The public would be horrified if they understood the reality of design-and-build procurement, says Russell Curtis

Anyone listening to Studio E’s evidence at the Grenfell public inquiry last week will have done so with mixed emotions. It seems clear that the practice was ill-equipped to take on a complex project of this nature, and the apparent lack of understanding of the legislative framework doesn’t paint the capability of the profession in a good light.

Russell Curtis

Source: David Vintiner

Russell Curtis

However, what has been most surprising to commentators from outside the building industry is the lack of clarity over who was responsible for ensuring compliance. The head-spinning web of design accountability is complex enough to those of us who do this stuff every day; to those unacquainted with design-and-build procurement it seems extraordinary that there is no one individual who is tasked with ensuring the proposals meet legislative requirements.

It’s a lesson young architects learn early in their career: never mark others’ information as “approved”, and at all costs avoid labelling anything as “as-built”. To do so is to accept liability for its content, which is impossible to provide when design and build prevents the levels of scrutiny and quality control that such phrases would warrant.

As a result, the public perception of the role of the architect is hugely out of step with reality, and I would argue this is partly why respect for the profession has diminished.

No longer are we the guardians of quality; having secured a valuable planning consent we’re either relegated to the lower tiers of the supply chain, or dumped altogether in favour of a cheaper delivery practice with only a superficial understanding of key design decisions made earlier in the process.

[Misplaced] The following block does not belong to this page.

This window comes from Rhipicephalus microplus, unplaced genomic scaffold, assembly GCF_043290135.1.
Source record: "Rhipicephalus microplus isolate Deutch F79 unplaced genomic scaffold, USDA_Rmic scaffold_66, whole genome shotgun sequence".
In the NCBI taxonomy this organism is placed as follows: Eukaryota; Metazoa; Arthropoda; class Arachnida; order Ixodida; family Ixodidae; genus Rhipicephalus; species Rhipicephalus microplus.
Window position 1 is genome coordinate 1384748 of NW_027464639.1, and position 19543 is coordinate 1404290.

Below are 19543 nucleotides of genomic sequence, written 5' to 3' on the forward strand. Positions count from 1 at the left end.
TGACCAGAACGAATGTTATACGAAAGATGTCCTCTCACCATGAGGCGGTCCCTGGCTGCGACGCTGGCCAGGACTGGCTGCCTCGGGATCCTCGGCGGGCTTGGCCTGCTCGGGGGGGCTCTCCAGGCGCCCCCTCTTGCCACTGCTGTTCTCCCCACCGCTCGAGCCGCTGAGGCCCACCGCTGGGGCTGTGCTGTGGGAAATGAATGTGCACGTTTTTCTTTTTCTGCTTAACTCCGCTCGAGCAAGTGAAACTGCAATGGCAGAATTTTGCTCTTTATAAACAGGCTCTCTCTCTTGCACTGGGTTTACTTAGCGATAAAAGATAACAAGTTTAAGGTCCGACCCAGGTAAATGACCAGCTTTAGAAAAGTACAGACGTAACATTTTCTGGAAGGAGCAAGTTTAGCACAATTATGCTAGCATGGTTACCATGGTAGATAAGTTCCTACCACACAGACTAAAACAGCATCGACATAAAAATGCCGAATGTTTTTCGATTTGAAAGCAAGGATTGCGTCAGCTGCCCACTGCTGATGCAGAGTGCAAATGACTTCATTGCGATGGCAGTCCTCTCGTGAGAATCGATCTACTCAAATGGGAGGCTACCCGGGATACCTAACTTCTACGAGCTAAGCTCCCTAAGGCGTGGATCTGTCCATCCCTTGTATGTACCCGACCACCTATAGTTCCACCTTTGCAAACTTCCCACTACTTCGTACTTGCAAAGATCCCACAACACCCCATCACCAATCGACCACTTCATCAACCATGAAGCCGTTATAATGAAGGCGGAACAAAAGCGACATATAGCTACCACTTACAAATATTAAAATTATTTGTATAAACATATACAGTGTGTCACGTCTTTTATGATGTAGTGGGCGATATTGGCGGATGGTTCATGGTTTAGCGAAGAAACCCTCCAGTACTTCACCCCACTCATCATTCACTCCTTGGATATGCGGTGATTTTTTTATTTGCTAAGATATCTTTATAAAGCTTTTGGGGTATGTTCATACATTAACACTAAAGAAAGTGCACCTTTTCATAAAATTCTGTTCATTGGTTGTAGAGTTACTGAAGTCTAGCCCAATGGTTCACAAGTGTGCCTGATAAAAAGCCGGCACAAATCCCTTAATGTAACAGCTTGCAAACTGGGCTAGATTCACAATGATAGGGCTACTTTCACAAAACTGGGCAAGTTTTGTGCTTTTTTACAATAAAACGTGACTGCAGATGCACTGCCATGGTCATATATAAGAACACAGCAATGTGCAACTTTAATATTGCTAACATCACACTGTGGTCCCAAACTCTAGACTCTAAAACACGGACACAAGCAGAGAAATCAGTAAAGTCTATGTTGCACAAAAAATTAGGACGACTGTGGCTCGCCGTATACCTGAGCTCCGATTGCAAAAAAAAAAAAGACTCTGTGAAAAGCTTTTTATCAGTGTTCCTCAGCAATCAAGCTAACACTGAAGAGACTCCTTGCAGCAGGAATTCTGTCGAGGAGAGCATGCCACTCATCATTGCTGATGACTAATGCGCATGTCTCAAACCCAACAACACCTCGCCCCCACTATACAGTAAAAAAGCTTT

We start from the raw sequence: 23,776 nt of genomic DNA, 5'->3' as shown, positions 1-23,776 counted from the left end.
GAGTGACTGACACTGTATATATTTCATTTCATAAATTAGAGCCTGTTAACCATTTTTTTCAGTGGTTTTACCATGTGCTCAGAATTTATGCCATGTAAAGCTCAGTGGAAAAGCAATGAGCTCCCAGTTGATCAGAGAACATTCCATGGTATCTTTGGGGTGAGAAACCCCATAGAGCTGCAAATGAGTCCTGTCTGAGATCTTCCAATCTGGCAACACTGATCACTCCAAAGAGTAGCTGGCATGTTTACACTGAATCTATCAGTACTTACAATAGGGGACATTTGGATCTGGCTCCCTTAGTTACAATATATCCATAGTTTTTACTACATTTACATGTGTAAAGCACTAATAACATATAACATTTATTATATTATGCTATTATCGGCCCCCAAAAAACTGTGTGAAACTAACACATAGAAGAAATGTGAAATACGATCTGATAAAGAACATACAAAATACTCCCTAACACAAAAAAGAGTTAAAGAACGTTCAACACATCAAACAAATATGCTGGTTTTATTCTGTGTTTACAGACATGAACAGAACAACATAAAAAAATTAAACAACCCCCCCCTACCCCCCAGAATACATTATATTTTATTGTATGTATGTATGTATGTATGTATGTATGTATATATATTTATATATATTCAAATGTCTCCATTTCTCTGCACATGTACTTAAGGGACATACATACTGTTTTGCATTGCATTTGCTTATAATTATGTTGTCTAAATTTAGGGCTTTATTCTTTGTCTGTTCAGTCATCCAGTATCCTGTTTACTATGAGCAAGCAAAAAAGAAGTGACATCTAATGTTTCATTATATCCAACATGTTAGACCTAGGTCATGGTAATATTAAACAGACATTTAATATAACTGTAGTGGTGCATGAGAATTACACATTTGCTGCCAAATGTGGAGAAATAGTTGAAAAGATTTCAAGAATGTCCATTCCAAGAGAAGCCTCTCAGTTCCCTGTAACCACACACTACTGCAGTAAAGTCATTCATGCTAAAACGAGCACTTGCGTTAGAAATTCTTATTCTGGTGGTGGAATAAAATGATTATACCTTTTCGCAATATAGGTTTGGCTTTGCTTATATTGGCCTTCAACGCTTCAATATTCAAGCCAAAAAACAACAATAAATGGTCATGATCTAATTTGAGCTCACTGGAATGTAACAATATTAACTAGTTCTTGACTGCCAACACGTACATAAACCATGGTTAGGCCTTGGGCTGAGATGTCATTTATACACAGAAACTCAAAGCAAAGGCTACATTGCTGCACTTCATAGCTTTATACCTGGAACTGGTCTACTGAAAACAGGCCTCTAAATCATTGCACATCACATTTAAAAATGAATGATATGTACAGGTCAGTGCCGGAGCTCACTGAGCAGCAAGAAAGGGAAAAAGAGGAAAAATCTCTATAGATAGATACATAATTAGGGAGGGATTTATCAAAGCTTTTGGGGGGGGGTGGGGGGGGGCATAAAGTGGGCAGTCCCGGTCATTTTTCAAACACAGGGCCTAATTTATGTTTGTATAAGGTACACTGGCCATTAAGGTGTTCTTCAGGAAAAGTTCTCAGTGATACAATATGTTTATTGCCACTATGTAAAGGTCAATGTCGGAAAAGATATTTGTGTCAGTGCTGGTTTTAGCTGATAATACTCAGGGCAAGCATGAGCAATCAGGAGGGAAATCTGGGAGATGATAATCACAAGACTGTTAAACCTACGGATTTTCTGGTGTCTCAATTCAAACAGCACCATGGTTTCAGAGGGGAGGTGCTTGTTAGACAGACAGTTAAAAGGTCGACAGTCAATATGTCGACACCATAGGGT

The idea that no member of the team takes responsibility for life-critical elements of the design cannot be allowed to continue

No architect can be an expert in every facet of building design—that’s not, and has never been, our role. Where we excel is in maintaining a broad overview of the entire construction process, from concept to completion, bringing in external expertise as and when necessary to fill gaps in our knowledge.

It helps to think of this role as equivalent to the conductor of an orchestra. We cannot possibly be virtuosi in every instrument, but our skills are in understanding how each section of the ensemble sounds together: the timbre of the brass against the sweep of the strings; the roll of the timpani and the sigh of the flute. We should immediately know if the percussion has skipped a bar or if the cello is slightly out of tune. Every musician in the orchestra keeps a careful eye on the conductor, for only they are in control of the timing; directing when to stay silent and when to sing.

Such is the role of the architect that most people would understand. Yet, within the reality of design-and-build, once the symphony is written and the orchestra assembled, we’re unceremoniously plonked in with the second strings; or at the back, bashing a triangle in a futile attempt to make ourselves heard. To torture the metaphor further, our place on the podium is supplanted by a main contractor whose principal aim is to reach the end of each movement as quickly as possible — the adagio becomes an allegro, and we can probably do away with much of the woodwind section if we don’t listen too carefully.

A certain outcome of the Grenfell inquiry will be that things have to change. The idea that no member of the team takes responsibility for life-critical elements of the design cannot be allowed to continue. Architects need to pick up the baton and mount the podium once again.

Russell Curtis is a director of RCKa architects and a trustee of the Architecture Foundation